After Palma Cathedral, Bellver Castle is possibly the most famous monument in the city. A historical treasure that sits atop a 112-metre high hill (Puig de Sa Mesquida) and takes you on a journey down the centuries. A portal to a world of wonders that the Nivia Born Boutique Hotel presents in the following lines.
Bellver Castle is blessed with a stunning architectural style and dates back to the 14th century, when it was ordered to be built by King Jaime II. Ever since then it has been used as a royal residence, a defensive fort and a prison, before finally being used for cultural purposes from the end of the 20th century. . The structure of the building presents a combination of palatial and defensive features. Its circular shape is very rare in castle architecture and unique in Spain, while its beautiful, cobbled courtyards house attractions such as the Palma History Museum and an important collection of Roman, Muslim and Christian artefacts.
It comes as no surprise that Bellver (from the ancient Catalan expression ‘bell veer’) means “beautiful view”. With three circular towers ranged along its walls, a larger keep tower that measures 33 metres in height and a large moat surrounding its base, the upper terrace of Bellver Castle boasts views over the city, the port and the Serra de Tramuntana mountains that take your breath away. At the highest point you can enjoy a panoramic view of Palma free of all obstacles, together with a gentle sea breeze that enhances the peacefulness of the surrounding environment.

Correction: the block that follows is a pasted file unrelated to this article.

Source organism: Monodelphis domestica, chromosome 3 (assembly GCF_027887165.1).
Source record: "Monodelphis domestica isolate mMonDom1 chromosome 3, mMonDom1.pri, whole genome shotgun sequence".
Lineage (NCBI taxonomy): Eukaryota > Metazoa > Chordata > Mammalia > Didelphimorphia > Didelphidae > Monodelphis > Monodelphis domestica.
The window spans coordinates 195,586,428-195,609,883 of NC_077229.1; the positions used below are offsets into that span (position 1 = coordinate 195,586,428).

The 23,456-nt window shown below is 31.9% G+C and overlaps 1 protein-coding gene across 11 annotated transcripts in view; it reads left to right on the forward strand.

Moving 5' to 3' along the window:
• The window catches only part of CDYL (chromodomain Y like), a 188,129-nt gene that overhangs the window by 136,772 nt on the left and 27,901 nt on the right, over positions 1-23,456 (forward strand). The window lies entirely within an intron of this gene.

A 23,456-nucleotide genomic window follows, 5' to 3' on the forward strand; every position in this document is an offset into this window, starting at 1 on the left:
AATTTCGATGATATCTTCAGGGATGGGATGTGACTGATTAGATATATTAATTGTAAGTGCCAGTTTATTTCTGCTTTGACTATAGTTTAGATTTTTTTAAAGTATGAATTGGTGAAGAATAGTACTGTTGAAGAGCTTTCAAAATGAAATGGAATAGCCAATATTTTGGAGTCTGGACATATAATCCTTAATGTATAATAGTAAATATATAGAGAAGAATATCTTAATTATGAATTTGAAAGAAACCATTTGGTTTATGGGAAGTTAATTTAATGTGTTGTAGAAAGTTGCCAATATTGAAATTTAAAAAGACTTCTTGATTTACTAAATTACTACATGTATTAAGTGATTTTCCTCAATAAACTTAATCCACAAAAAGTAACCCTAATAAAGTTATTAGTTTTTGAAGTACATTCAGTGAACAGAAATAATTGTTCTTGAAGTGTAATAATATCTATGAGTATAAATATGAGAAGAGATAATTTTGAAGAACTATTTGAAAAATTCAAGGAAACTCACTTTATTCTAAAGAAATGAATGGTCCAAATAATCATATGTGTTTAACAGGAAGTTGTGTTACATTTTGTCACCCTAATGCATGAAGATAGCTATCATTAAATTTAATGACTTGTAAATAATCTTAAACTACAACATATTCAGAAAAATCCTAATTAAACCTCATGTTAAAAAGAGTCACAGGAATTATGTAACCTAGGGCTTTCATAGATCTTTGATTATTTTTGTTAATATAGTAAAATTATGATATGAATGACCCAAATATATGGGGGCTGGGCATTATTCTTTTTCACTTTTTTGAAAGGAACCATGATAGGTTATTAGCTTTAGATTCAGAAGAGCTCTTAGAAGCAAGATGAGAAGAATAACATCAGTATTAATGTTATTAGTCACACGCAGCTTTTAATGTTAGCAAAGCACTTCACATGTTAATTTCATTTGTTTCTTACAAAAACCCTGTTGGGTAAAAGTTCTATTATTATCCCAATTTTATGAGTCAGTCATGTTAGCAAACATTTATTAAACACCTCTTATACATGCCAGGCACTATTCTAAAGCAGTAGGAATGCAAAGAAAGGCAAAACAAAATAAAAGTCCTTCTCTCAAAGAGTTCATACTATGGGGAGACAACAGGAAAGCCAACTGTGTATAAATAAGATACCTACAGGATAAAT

Without straying too far from the castle, you can also wander through Bellver Forest, the largest green space in the city and a haven of peace full of typical Mediterranean trees and plants. Enjoy a relaxing walk along the marked paths surrounded by the fauna and flora that is so characteristic of the island.
How to get there and when to visit Bellver Castle
It’s easy to walk to Bellver Castle as it’s only 3 km from the centre of Palma. On the way you will pass through the district of Terreno, which was a magnet for artists, bohemians and intellectuals from all over the world between the 1950s and 70s. The large steps built into the side of the hill make it easy to make your way up to the fortress. If you prefer to save all your strength for the castle itself, buses number 4, 20 and 46 will also leave you close to the castle entrance.
The castle is open from Tuesday to Saturday from 10am to 6pm (7pm from April to September), and on Sundays (free admission) and holidays it opens from 10am to 3pm. It’s closed on Mondays and on New Year’s Day, Easter Sunday, May 1 and Christmas Day.